Central Park Has Rabid Raccoons
New York City's health department has issued an alert about rabid raccoons in Central Park. Over 100 infected raccoons have been trapped or found dead in the park so far this year.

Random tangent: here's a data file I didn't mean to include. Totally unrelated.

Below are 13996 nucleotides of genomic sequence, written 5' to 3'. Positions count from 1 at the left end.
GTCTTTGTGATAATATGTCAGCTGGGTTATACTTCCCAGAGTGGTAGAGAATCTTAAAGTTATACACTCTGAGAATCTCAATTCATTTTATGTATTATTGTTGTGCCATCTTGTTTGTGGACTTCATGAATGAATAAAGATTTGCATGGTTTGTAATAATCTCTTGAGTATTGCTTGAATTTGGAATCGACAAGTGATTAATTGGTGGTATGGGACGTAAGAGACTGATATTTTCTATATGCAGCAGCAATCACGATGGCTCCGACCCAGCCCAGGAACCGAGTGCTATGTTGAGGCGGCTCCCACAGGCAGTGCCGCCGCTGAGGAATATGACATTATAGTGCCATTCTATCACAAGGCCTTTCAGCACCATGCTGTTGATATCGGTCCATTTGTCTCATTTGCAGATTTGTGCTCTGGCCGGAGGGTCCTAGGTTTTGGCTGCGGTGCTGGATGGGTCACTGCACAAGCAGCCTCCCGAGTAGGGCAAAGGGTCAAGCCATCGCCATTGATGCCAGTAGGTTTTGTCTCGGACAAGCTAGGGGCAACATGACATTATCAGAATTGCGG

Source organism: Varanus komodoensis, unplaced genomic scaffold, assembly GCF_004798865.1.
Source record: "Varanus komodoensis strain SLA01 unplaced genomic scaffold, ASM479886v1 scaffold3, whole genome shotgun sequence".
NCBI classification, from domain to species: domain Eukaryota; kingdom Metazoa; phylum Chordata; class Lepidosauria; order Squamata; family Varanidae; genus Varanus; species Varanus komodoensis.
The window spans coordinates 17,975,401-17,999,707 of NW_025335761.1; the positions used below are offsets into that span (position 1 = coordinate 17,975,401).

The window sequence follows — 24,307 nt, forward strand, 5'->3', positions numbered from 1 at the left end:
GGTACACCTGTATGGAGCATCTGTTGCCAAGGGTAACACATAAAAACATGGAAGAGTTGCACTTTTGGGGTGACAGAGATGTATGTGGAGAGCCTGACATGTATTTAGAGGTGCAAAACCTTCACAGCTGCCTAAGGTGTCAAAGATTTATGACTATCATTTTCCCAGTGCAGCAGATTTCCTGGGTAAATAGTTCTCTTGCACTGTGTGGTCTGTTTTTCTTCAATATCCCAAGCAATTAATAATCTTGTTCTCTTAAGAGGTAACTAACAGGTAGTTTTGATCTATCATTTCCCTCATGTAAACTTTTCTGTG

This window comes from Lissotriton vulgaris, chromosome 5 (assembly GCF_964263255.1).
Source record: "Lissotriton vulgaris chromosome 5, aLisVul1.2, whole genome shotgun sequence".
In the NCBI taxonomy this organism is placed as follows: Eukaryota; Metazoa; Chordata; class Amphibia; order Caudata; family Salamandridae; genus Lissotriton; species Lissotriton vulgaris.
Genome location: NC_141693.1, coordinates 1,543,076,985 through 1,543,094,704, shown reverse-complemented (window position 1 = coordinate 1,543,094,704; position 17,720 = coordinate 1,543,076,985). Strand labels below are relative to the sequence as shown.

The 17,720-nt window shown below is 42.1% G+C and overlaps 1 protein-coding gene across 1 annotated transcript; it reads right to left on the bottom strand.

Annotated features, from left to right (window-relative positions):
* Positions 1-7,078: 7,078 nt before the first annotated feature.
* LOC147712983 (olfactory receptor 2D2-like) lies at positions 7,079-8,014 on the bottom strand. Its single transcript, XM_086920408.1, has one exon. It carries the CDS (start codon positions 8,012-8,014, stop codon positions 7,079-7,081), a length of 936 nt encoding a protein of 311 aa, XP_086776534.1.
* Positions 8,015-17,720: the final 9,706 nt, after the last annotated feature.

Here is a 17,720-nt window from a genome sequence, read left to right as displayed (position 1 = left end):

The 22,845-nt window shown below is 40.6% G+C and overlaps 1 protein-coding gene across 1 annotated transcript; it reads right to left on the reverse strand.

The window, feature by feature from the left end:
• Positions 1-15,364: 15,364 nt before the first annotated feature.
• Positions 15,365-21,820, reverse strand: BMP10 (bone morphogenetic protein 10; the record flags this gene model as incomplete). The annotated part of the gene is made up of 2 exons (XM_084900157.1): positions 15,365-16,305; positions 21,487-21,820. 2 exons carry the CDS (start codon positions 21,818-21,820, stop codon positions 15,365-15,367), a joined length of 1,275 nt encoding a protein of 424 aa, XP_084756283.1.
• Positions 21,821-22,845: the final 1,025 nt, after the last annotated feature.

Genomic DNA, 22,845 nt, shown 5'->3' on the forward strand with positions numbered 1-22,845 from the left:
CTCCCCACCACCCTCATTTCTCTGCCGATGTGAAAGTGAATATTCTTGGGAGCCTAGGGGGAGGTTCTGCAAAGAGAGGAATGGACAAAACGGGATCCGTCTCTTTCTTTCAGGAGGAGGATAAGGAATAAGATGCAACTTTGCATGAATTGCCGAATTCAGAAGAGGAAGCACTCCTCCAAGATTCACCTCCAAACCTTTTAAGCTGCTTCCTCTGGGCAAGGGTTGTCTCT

"It's like Central Park in the '70s when you had to be fearful of people - now you have to be fearful of raccoons," said Manhattan teacher Meg McDonnell, 33, who often spots the furry masked critters in the park. "I've always been taught if I see a raccoon in the daytime, they are sick. There are big, fat huge families up there." Despite the striking rise in the number of diseased raccoons, no humans or pets have been attacked since February, when the city launched a two-month program to trap, tag and vaccinate the Central Park raccoons. Animals that appeared ill were euthanized and tested for rabies. Some were found already dead.Televised reports have asked dog owners to keep their pets leashed at all times in the park. Earlier this year a dog and two humans were bitten by rabid raccoons, but none were infected. No human has been diagnosed with rabies in New York City since 1953. Raccoons are most active at night, so something something Ramble gay boys careful something.